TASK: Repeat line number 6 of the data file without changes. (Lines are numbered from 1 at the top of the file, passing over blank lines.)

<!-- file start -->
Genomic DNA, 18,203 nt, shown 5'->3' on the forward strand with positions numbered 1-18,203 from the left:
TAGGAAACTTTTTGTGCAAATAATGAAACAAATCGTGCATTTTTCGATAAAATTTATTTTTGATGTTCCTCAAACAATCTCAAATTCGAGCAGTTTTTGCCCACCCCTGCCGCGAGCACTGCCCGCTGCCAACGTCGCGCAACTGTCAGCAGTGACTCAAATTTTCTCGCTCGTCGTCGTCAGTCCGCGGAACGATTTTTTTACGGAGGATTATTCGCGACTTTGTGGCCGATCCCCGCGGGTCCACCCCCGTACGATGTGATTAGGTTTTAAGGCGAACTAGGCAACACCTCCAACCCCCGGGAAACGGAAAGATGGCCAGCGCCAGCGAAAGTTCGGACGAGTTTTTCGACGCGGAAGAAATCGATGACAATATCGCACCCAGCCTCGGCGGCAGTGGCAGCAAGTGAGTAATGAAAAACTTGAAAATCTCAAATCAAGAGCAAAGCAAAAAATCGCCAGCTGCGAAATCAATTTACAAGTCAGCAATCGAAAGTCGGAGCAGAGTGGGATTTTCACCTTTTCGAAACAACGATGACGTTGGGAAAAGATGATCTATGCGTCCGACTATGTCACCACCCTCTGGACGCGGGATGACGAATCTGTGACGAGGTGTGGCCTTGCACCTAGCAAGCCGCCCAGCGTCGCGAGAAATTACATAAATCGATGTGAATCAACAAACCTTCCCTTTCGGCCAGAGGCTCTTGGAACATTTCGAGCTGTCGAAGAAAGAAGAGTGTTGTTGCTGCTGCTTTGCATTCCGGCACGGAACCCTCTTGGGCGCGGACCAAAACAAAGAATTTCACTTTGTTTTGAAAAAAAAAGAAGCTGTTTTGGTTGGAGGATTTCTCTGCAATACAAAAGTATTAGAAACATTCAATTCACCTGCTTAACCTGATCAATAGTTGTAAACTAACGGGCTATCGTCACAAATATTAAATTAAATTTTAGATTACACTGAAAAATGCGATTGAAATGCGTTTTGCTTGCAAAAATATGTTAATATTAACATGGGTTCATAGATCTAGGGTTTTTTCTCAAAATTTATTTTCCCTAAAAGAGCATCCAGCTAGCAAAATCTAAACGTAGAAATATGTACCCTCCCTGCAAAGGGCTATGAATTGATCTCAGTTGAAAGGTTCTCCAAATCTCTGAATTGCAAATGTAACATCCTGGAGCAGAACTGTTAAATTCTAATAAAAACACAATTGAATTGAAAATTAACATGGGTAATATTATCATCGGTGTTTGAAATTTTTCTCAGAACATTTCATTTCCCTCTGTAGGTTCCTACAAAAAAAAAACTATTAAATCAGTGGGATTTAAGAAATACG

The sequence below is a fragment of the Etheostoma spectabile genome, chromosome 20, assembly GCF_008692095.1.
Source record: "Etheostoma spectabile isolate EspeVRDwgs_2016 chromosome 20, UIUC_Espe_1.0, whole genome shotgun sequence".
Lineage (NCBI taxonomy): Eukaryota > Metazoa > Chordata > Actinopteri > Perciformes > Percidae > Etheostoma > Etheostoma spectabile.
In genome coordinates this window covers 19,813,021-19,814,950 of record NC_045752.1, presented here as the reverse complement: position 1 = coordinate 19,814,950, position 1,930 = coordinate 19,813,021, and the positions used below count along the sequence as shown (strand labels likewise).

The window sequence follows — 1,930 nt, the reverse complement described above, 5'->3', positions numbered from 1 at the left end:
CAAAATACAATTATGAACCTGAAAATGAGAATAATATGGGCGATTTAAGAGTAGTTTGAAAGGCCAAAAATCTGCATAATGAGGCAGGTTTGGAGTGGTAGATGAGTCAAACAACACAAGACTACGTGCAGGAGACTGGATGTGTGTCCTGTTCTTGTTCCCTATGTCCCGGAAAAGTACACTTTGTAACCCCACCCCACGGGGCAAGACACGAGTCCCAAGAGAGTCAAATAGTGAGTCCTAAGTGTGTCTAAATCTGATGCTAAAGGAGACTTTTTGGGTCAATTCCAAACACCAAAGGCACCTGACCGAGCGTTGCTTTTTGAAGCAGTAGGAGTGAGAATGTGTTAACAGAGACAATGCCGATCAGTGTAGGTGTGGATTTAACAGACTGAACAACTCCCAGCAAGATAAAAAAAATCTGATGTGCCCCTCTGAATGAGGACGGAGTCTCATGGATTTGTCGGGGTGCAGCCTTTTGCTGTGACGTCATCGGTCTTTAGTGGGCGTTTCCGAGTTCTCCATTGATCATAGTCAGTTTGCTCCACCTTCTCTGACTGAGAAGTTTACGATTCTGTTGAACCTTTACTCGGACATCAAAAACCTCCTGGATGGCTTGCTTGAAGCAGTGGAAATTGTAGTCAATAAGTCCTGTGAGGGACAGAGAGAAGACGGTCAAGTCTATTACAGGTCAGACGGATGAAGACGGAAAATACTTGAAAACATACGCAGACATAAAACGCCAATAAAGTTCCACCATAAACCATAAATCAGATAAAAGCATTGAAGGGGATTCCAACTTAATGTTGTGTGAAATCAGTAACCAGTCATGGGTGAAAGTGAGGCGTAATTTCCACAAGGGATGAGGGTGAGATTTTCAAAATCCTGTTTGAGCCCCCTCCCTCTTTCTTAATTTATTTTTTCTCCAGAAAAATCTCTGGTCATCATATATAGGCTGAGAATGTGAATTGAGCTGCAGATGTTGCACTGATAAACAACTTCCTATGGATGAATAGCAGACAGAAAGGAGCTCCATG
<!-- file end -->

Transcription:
In genome coordinates this window covers 19,813,021-19,814,950 of record NC_045752.1, presented here as the reverse complement: position 1 = coordinate 19,814,950, position 1,930 = coordinate 19,813,021, and the positions used below count along the sequence as shown (strand labels likewise).